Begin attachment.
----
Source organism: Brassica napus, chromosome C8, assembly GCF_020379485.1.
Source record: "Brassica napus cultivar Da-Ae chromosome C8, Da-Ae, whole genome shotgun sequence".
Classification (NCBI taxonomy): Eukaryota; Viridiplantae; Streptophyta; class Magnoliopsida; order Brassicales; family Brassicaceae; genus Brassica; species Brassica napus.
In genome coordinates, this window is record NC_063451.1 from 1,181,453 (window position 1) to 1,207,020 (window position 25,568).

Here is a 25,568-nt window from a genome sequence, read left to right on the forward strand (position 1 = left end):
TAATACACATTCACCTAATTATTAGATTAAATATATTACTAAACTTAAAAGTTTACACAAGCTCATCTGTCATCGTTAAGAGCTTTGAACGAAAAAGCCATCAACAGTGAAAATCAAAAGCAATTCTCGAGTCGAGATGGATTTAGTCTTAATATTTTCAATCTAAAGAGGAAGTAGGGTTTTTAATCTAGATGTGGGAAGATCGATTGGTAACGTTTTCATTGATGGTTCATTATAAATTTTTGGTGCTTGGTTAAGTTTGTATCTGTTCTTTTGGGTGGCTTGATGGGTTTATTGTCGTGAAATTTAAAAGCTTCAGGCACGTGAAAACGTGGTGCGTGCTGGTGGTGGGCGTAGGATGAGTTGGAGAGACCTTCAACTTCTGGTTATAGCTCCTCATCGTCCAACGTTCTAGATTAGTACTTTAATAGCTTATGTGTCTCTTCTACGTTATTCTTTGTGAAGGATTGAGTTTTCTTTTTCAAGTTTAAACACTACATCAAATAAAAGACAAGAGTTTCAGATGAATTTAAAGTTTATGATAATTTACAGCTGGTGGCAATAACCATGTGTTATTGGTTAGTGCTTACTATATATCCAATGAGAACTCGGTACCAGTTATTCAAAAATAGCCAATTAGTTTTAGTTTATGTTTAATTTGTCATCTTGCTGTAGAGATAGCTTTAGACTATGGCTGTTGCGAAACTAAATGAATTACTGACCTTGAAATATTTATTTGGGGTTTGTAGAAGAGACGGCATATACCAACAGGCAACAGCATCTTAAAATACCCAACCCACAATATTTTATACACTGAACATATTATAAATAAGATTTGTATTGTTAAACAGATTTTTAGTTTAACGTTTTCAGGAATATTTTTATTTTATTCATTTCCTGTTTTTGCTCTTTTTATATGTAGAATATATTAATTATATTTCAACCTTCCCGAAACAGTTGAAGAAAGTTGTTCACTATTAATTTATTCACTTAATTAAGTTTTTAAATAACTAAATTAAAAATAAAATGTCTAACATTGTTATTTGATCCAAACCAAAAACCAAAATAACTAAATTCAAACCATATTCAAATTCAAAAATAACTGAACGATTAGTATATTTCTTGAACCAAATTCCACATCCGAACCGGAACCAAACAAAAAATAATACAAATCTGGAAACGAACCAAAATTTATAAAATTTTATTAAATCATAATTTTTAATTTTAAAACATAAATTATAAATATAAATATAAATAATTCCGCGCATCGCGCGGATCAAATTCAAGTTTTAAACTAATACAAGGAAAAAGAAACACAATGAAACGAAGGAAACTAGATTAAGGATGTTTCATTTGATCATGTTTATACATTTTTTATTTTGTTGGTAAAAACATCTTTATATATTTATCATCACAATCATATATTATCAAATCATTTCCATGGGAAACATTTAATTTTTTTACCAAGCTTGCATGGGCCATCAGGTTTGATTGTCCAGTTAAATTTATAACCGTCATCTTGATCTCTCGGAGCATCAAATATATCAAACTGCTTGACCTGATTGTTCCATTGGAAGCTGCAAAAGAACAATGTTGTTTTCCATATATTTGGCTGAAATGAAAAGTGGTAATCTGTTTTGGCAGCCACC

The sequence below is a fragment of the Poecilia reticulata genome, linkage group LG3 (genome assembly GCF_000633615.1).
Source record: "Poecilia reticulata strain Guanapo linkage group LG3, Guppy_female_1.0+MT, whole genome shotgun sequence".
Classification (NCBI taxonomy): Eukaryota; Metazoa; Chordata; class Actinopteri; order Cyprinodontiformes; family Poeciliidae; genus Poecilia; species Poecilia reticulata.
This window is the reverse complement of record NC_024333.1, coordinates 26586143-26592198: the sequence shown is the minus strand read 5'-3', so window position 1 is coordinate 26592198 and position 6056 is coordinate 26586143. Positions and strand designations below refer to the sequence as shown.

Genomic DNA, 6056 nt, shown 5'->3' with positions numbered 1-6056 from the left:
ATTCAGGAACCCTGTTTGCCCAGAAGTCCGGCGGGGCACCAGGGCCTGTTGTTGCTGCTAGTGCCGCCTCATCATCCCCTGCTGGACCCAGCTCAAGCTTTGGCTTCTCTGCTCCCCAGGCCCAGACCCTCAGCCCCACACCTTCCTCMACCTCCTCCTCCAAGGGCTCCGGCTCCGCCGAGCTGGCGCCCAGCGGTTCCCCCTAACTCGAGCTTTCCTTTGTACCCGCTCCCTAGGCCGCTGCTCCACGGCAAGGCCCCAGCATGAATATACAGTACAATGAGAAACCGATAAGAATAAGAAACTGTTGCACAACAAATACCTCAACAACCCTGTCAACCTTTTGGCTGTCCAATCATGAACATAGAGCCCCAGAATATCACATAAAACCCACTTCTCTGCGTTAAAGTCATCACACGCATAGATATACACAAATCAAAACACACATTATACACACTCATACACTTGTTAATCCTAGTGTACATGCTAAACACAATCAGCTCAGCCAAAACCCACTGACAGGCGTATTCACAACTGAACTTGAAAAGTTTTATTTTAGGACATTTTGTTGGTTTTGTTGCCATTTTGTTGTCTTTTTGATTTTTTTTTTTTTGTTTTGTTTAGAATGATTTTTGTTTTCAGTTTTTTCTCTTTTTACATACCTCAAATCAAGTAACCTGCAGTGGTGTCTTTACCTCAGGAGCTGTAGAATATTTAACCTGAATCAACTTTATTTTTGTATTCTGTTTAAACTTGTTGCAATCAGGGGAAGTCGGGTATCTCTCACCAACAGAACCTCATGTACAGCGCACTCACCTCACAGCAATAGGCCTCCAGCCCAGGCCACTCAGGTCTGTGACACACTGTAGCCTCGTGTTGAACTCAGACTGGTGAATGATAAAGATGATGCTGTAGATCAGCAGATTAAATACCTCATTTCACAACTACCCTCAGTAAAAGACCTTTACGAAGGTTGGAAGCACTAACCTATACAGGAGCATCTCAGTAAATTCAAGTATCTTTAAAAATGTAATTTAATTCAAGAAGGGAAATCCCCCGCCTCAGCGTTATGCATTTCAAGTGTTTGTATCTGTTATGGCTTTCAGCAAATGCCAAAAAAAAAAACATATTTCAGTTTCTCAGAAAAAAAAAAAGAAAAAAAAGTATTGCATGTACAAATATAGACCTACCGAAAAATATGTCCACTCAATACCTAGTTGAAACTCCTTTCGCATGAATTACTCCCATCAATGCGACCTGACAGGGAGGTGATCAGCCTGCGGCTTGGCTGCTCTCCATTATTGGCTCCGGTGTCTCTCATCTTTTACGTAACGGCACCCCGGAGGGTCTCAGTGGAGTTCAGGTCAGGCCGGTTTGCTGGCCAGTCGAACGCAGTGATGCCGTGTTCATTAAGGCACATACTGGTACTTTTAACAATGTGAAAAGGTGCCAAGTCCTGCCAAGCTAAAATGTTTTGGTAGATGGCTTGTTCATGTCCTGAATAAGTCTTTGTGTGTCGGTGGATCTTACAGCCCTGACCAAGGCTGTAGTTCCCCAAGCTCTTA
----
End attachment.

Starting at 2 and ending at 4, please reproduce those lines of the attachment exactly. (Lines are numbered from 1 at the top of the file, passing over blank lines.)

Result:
Source record: "Brassica napus cultivar Da-Ae chromosome C8, Da-Ae, whole genome shotgun sequence".
Classification (NCBI taxonomy): Eukaryota; Viridiplantae; Streptophyta; class Magnoliopsida; order Brassicales; family Brassicaceae; genus Brassica; species Brassica napus.
In genome coordinates, this window is record NC_063451.1 from 1,181,453 (window position 1) to 1,207,020 (window position 25,568).